WPF is really awesome!

Today, I had the great experiance of leaving the office with a feeling of, “Oh my God, IT WORKS”!

First of all, dealing with a graphical user interface in Java can be a pain in the butt.  Let me first write up an example in code:

JFrame f = new JFrame()  //This is my window that I want to place everything in.
f.setBackgroundColor(Color.Blue); //This should work, right?  wrong!!!  

Even though the JFrame has a background color property and you think you should be able to do it this way, you actually cannot set the background color of the window in this way.  The proper code would be:

JFrame f = new JFrame();

It is first necessary to get the pane where the content is going first before you can set the background property.  To the newbie in Swing, this is a nightmare.  You set a property that you think should have the desired effect, but you end up wasting a great deal of time searching for the correct object to set one specific property that you think should go quickly.  This is often not taken into account when coming up with time tables and figuring out how long a certain project should take to develop.  Of course if the developer is experienced and knows all of these crazy things, or of the newbie programmer has the best book on Java Swing (THANKS MOM!!!!) currently available, then that time can also be minimal.

My experience in WPF today was extremely favorable.  First off, I did not have 1 issue setting a property.  If the specific property was available to me, it did something when I changed it.  It may not have done what I thought it did, and I may have had to change a different property in another object, but it still did something.  I did not have to wonder what I did wrong, and in many cases the error messages that I got where enough to send me in the correct direction.  This above any other point leads me to the conclusion that I have been working with the wrong GUI for the past three years.  And if the GUI was wrong, then I am wondering if I am using the correct language.  For as much as C# can be confusing and not very intuitive, and for as much as I may not like having to look up the correct DLL file to import in order to reference the class I want, I must say that this alone is a reason to make a fundamental switch in regards to my preferred programming language.  One last thing I have to say, is that the GUI looks GREAT and I am horrible at front end design.  I mean horrible!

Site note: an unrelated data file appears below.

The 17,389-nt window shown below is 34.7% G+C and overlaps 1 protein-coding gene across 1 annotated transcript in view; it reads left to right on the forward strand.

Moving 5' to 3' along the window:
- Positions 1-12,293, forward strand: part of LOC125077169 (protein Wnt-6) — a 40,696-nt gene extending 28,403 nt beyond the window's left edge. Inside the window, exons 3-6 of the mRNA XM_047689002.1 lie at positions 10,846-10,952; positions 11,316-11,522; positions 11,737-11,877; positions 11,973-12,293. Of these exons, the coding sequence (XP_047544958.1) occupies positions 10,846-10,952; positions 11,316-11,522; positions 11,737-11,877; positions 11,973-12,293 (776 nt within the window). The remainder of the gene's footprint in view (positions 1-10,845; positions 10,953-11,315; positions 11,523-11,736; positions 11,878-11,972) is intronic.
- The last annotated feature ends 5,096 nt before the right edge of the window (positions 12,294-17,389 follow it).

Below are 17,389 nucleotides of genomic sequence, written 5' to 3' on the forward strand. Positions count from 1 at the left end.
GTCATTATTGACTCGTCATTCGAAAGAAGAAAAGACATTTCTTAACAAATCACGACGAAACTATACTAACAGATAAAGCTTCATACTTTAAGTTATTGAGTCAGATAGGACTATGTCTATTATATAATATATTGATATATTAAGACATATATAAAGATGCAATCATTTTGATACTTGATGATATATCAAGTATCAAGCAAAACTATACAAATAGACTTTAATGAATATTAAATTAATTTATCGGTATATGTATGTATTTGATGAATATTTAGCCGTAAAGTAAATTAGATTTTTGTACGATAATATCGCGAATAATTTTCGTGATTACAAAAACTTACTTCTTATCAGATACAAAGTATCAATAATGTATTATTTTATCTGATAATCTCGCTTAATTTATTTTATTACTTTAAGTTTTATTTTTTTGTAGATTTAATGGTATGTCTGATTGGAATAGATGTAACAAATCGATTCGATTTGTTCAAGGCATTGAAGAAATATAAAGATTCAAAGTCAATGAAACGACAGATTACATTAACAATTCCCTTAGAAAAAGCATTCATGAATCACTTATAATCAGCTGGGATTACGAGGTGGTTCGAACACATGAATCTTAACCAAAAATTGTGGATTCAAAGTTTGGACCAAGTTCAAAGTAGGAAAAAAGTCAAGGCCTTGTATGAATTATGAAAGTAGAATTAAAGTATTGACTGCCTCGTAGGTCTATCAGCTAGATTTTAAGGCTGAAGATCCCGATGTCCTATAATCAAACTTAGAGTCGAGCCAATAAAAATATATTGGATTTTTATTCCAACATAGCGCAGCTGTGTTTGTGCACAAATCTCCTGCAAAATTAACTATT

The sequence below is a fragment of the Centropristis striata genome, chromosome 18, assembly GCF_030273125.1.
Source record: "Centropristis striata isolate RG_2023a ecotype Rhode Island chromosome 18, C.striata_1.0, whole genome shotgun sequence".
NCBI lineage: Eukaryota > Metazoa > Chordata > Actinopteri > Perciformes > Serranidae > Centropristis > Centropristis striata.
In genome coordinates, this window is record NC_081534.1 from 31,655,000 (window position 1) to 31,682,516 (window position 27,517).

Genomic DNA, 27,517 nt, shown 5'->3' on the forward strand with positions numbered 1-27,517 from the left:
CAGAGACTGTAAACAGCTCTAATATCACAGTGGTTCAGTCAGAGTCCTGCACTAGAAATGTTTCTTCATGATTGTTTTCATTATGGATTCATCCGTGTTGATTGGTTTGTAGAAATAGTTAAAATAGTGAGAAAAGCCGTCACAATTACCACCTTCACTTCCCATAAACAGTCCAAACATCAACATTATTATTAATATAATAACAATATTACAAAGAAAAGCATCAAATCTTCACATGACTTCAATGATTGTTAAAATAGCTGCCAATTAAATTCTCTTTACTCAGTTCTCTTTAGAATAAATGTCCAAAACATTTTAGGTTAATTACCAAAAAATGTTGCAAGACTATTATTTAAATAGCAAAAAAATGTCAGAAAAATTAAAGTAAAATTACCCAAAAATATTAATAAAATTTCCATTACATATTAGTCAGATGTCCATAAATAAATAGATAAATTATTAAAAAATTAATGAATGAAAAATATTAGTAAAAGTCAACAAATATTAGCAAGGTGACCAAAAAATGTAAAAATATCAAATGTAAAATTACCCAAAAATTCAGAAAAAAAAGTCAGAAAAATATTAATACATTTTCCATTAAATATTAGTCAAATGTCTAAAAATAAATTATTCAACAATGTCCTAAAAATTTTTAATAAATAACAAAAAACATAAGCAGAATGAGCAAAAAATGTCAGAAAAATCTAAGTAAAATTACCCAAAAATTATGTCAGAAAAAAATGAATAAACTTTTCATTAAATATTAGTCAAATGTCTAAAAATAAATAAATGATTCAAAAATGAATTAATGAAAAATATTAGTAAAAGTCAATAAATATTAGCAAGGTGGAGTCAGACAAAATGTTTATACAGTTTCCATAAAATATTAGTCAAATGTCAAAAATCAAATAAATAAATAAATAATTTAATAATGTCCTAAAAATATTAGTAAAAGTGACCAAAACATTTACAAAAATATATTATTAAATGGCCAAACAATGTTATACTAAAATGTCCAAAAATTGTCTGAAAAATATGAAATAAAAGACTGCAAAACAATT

My goal for today was to create a front end where it would be possible for new apprentices to write there reports in a program installed on their local machines.  At the moment, they are all using a [Lotus] Notes database installed on a domino server.  Although this sort of setup is not wrong, and even safer than installing everything locally, it is still not optimal because they only use one or two Notes/Domino applications and they do not always want to start up the Notes Client ( a thirty second start on a really good day, two minutes on a normal day, and ten minutes on a bad day) just to make a quick one minute change to a document which tracks their weekly activities for the appropriate agency.  Let’s face it, none of us wants something like that.